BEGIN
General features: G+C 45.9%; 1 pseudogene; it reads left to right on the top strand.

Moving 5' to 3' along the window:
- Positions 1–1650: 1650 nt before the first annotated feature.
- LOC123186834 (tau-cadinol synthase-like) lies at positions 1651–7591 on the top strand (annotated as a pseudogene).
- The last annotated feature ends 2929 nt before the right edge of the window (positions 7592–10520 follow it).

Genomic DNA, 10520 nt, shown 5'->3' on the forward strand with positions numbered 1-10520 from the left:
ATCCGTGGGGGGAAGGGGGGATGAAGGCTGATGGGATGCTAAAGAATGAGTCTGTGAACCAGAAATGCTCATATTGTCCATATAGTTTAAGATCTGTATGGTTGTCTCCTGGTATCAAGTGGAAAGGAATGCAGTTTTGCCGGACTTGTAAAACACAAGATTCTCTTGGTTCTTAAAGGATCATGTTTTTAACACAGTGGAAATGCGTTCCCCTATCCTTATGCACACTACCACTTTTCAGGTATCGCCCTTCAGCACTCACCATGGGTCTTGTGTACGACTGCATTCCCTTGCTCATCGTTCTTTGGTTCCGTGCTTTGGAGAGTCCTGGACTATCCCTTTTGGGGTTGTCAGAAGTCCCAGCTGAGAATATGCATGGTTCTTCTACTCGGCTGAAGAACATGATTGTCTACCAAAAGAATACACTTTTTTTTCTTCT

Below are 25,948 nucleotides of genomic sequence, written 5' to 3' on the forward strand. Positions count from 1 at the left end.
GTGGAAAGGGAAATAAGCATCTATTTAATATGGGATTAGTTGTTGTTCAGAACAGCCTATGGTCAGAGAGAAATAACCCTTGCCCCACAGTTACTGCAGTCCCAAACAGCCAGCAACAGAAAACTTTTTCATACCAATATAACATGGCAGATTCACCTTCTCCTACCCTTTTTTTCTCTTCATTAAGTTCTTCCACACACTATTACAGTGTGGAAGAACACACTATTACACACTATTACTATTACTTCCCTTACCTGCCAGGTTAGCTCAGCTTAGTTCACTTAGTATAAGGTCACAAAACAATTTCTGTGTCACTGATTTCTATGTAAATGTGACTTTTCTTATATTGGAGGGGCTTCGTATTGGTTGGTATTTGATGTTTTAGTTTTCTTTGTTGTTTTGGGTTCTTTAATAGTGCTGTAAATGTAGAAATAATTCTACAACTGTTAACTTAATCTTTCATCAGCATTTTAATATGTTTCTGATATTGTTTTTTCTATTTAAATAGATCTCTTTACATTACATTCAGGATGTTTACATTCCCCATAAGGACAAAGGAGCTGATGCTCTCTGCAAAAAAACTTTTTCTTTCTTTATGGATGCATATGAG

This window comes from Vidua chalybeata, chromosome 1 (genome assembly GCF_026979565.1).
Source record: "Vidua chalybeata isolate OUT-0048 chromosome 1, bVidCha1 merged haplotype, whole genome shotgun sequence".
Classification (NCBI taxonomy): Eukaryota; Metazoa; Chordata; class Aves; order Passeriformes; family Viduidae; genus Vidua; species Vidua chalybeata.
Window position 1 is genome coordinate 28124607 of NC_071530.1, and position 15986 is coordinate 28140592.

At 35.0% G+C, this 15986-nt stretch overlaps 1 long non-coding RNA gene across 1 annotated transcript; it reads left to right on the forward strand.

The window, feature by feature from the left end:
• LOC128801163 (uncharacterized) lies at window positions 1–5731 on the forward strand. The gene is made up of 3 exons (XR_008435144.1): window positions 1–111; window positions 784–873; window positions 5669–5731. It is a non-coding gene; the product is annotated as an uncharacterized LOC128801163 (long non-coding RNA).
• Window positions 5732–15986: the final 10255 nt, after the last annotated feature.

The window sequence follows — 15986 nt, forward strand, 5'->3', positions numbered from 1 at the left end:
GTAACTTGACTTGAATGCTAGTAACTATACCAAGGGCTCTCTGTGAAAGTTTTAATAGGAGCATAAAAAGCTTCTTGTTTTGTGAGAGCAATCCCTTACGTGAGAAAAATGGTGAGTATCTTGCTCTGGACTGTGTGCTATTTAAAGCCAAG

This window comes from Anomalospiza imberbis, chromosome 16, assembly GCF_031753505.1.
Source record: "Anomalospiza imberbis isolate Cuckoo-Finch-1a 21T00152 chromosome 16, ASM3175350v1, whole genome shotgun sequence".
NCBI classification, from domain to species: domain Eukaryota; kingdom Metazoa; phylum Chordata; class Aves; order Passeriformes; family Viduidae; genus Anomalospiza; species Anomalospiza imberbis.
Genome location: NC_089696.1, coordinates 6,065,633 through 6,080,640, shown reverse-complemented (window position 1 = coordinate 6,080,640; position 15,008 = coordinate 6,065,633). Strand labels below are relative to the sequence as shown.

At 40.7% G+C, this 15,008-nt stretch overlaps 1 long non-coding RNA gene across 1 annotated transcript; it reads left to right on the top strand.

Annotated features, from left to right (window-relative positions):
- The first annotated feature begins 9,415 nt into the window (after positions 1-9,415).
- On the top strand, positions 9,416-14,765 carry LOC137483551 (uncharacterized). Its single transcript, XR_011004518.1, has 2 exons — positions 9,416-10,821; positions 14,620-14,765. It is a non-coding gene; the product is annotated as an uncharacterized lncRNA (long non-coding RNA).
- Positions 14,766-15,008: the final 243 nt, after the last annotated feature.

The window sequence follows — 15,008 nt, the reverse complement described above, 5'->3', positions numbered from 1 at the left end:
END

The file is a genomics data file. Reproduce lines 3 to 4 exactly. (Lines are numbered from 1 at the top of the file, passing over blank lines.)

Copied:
- Positions 1–1650: 1650 nt before the first annotated feature.
- LOC123186834 (tau-cadinol synthase-like) lies at positions 1651–7591 on the top strand (annotated as a pseudogene).